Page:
That same 2018 study showed that right-to-carry laws were associated with a seven percent increase in firearm homicides and stand-your-ground laws led to an eight percent increase. Colorado passed a stand-your-ground law in 1985, known as the “Make My Day” law. 

Colorado representatives are also considering a waiting period for buying a gun and a ban on so-called assault weapons. Waiting periods can reduce gun violence by creating a cooling-off period for people who intend to harm themselves or others, according to research.

Even if Colorado adopts every law shown to reduce gun violence, policies will have little impact without enforcement. Some of the state’s counties have declared themselves “second amendment sanctuaries” where sheriffs pledged to ignore extreme risk protection orders.

“That's a real concern because there are a number of studies that suggest that there are individual cases in which these laws can be effective at intervening when individuals have threatened suicide, or when they've threatened mass shootings,” Drane said.

And there’s still work to be done to identify the most effective solutions to gun violence. 

From 1996 until 2021, the Dickey Amendment in Congress effectively blocked the Centers for Disease Control from spending taxpayer funds to research gun violence. 

Data is part of the challenge.

“We still don't have an accurate count on how many gun injuries there are in the U.S. annually,” said Devin Hughes, president and founder of GVPedia, a nonprofit that provides access to gun violence research and data. When it comes to counting the number of guns in the U.S., “we can round to the nearest like 10 million or so,” Hughes said. “But beyond that, it's kind of guesswork and there have been a series of laws passed in the U.S. that make it even harder to collect that data in accurate research.”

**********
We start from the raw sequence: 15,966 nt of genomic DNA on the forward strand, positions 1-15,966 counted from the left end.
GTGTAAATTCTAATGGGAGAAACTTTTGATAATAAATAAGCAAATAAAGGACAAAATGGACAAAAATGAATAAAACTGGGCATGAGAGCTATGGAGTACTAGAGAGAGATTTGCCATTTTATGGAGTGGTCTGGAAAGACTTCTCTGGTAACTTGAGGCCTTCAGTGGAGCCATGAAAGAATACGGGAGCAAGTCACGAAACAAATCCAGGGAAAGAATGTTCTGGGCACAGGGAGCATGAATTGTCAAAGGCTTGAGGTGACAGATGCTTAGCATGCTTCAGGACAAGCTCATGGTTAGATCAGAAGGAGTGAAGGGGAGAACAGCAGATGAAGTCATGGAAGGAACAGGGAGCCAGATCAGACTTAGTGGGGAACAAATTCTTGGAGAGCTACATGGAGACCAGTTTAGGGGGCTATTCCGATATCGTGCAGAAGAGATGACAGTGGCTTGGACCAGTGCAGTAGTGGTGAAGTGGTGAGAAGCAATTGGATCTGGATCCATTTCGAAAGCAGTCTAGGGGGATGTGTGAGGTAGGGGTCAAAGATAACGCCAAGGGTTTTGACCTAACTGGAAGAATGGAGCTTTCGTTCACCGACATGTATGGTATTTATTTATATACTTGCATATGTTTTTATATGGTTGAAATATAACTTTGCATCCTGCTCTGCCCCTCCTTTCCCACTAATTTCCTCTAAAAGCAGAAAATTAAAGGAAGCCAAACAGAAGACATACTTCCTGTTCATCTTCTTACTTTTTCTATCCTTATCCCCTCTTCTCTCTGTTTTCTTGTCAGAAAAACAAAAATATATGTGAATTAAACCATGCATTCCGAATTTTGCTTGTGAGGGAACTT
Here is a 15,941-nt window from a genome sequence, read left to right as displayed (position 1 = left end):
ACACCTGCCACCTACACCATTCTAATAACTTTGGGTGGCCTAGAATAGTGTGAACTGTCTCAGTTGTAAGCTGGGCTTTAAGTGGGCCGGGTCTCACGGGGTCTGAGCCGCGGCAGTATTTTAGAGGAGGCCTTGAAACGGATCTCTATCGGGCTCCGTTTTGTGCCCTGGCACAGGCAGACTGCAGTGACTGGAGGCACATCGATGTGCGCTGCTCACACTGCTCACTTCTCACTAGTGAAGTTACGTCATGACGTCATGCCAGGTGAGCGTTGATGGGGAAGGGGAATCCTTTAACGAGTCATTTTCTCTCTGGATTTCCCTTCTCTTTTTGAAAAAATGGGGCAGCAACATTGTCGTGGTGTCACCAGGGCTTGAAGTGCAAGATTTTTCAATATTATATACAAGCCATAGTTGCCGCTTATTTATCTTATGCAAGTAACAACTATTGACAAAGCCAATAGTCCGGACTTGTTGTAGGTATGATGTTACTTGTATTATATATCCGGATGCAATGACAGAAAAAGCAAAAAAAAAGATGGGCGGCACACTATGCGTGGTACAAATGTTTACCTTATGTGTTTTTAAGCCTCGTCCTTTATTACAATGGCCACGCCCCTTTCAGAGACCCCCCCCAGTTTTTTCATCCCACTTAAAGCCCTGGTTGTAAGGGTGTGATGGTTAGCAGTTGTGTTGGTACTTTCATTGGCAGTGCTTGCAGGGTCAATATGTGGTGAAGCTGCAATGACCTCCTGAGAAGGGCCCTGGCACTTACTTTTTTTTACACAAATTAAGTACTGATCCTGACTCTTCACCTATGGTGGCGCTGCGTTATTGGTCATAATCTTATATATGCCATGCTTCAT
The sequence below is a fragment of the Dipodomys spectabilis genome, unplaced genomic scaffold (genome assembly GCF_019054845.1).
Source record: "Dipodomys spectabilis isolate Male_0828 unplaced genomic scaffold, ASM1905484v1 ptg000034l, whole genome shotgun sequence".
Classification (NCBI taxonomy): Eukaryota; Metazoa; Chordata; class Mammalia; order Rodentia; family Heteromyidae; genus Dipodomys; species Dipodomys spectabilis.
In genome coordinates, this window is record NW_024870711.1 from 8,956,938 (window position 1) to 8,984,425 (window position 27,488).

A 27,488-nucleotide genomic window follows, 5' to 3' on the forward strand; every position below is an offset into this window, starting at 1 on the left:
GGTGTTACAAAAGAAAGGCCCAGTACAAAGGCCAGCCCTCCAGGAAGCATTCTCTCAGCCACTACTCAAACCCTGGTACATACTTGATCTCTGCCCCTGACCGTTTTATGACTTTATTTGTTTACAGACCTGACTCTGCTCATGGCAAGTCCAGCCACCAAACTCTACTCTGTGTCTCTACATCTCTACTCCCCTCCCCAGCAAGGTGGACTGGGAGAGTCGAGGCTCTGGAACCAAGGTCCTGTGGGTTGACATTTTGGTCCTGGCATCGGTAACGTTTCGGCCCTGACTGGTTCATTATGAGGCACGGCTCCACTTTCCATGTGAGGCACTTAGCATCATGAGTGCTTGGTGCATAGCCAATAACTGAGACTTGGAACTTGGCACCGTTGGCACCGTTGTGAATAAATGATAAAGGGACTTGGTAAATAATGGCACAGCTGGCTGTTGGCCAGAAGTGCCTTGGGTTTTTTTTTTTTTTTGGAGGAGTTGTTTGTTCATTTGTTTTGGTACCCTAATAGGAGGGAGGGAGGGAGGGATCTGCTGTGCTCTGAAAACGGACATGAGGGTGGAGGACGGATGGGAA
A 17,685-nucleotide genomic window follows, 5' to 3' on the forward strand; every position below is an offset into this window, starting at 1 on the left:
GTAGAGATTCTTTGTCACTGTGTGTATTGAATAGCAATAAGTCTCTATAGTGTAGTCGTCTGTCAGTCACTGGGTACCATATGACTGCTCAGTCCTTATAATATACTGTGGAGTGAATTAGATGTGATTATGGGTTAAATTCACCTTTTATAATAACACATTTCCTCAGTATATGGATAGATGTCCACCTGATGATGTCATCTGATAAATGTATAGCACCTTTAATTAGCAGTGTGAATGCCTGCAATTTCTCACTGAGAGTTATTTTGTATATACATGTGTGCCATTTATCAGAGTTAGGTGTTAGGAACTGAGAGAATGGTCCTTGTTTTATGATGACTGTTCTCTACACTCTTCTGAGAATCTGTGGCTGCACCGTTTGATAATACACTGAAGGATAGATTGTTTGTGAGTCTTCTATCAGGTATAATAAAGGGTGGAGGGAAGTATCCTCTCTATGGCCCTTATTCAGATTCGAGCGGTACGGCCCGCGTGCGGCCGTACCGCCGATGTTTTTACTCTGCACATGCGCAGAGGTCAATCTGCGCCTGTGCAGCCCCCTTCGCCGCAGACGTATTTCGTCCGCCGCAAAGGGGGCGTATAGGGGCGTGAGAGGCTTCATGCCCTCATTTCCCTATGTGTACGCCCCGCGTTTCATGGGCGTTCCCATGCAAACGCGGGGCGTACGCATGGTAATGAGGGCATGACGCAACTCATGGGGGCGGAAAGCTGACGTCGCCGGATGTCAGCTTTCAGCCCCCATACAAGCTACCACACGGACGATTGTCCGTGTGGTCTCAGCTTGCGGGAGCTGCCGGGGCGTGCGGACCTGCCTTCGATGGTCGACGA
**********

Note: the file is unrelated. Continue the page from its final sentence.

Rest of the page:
Colorado state law currently forbids state agencies from creating a firearm owner registry.

In 2021, the Colorado General Assembly established the Office of Gun Violence Prevention. The office receives $3 million each year to maintain a gun violence research and data bank, create educational campaigns to reduce gun violence, and establish a grant program to fund research and community violence intervention.

Eighteen months after its creation, the office is only barely getting started. The office has yet to distribute any grant funding or execute any contracts, according to budget records released by CDPHE.

“The office is really intended on using a public health approach,” said Jonathan McMillan, director of the new office. “Which means going upstream and finding out, what are some of the root causes towards gun violence, and reducing those as much as possible.”

Sullivan, who sponsored the legislation creating the office, said he expects to see it move more quickly. 

“If you've got a checkbook with three million in it, that Monday morning after the Club Q shooting, I would've written a check for a hundred thousand dollars,” Sullivan said, “and blanketed this state with researchers, trying to find out what the answer is to the question: Why Colorado?”

Dr. Eric France, chief medical officer at the CDPHE, said grant funding is not the office’s top priority. 

“The primacy by the sponsors and the legislators was to create these awareness campaigns and our resource bank,” France said. “So that, we saw as our priority. And then if funds allow, we should do a grants program. Our view has been, therefore, to get those two first pieces in place.”

But gun violence rates have continued to climb in the months since the office was established.

“I don't believe anybody is putting any kind of a blame on that office for not being up and running,” Sullivan said, “but, you know, we need to begin to pick up the pace. Quite clearly, there's an urgency that is needed here in the state of Colorado.”

This story has been edited to more precisely identify the home of the Injury and Violence Prevention Center